Secession

Author:William M. Wiecek
Pages:2345-2346
 
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Secession, the withdrawal of a state from the American Union, first appeared as an impulse rather than an articulated constitutional doctrine. Inchoate secessionist movements agitated the southwestern frontier after the

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signing of JAY ' STREATY (1794). AARON BURR'S alleged conspiracy was linked to them. Massachusetts Federalists who were disgruntled about the rising political power of the South and the western territories between 1803 and 1814 contemplated secession in correspondence among themselves. Before the CIVIL WAR, Garrisonian abolitionists developed doctrines of disunion, calling for both individual disallegiance and the withdrawal of the free states from a union with the slave states. Southern political leaders, uneasy about the spread of abolitionist and Free Soil sentiment in the north, occasionally voiced threats of secession.

JOHN C. CALHOUN developed the theoretical framework for secession, though ironically, he did so in order to avoid secession through the alternatives of INTERPOSITION and NULLIFICATION. Drawing on the thought of earlier STATES ' RIGHTS ideologues such as JOHN TAYLOR of Caroline, JOHN RANDOLPH, and THOMAS COOPER, as well as the concepts of state sovereignty and the Union broached in the VIRGINIA AND KENTUCKY RESOLUTIONS of 1798?1799, Calhoun insisted that SOVEREIGNTY in America resided not in the nation but severally in the people of each of the states. The states created the national government, giving it only limited, specific, and delegated powers. The national government was thus the agent or the trustee for the people of the states, and the federal Constitution was merely a "compact" among sovereign states. If the national government abused its delegated powers by unconstitutional legislation or executive acts, the states could interpose their authority between the federal government and their people and could nullify federal legislation within their territory. But if enough other states ratified an amendment to the federal Constitution that authorized the nullified act, then the states had only the option of submitting to or withdrawing from the Union.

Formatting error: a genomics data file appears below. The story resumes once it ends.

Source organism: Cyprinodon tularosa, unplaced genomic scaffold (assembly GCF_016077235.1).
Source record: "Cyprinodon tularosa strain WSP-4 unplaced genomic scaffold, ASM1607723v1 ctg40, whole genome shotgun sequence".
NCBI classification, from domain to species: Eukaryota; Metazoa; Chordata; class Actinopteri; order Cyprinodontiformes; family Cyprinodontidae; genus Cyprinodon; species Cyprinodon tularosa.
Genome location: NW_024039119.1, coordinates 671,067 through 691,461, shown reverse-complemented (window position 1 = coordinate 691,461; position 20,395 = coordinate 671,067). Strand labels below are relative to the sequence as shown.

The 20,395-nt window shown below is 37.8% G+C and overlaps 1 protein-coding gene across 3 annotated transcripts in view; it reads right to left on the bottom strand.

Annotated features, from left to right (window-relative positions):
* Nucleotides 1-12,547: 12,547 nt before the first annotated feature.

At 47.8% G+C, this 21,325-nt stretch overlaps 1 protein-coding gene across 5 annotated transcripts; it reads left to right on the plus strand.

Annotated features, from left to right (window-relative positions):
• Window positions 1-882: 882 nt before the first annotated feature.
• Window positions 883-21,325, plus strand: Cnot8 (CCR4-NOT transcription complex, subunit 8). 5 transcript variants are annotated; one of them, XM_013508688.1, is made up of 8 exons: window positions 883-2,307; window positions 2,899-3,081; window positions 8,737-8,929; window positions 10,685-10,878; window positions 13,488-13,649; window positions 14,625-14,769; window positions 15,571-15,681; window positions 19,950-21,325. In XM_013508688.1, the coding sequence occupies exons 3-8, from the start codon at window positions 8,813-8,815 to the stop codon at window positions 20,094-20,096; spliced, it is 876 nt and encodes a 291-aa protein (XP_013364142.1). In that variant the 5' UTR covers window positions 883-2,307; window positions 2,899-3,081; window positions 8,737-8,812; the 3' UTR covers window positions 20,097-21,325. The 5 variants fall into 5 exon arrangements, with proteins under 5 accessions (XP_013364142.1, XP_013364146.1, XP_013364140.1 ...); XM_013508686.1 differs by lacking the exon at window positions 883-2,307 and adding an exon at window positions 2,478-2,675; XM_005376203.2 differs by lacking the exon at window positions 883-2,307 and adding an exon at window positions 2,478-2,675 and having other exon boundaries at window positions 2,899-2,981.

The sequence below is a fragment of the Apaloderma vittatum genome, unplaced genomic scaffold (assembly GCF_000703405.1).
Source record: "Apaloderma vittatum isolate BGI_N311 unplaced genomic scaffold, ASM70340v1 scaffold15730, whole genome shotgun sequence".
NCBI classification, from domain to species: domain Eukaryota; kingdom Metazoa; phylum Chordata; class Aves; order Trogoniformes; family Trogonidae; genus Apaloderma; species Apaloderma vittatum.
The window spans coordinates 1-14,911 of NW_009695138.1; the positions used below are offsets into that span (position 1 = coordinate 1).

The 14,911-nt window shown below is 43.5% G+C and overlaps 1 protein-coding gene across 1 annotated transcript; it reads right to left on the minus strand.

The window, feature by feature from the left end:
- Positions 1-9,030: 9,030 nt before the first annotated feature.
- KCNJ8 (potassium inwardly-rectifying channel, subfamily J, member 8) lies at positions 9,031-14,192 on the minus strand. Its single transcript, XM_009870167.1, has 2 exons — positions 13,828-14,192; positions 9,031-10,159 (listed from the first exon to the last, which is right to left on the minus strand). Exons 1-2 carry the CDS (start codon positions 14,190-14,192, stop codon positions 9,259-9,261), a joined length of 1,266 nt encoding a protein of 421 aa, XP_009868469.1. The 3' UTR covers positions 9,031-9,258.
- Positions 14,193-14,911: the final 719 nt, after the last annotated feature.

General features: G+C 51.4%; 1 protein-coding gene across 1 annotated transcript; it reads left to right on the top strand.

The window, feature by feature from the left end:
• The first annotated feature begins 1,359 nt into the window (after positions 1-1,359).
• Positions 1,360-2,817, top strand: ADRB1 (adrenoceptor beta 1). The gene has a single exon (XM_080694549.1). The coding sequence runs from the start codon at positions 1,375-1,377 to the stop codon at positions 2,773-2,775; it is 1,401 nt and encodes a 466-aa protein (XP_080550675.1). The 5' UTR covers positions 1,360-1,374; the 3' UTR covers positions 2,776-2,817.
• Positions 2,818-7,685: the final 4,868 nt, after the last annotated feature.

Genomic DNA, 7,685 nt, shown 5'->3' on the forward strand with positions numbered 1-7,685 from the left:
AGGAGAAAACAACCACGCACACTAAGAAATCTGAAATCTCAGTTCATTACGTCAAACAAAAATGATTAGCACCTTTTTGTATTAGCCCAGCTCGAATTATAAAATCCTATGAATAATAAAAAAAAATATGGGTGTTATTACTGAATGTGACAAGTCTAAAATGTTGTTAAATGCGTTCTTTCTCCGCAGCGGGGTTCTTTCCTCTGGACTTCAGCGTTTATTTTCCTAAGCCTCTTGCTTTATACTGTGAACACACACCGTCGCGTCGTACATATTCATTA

After the election of ABRAHAM LINCOLN in 1860, South Carolina radicals induced the legislature to call a convention to consider secession. The convention voted unanimously for secession, and in the "Declaration of the Immediate Causes [of] Secession" (1860) they asserted that the free states had violated the constitutional...

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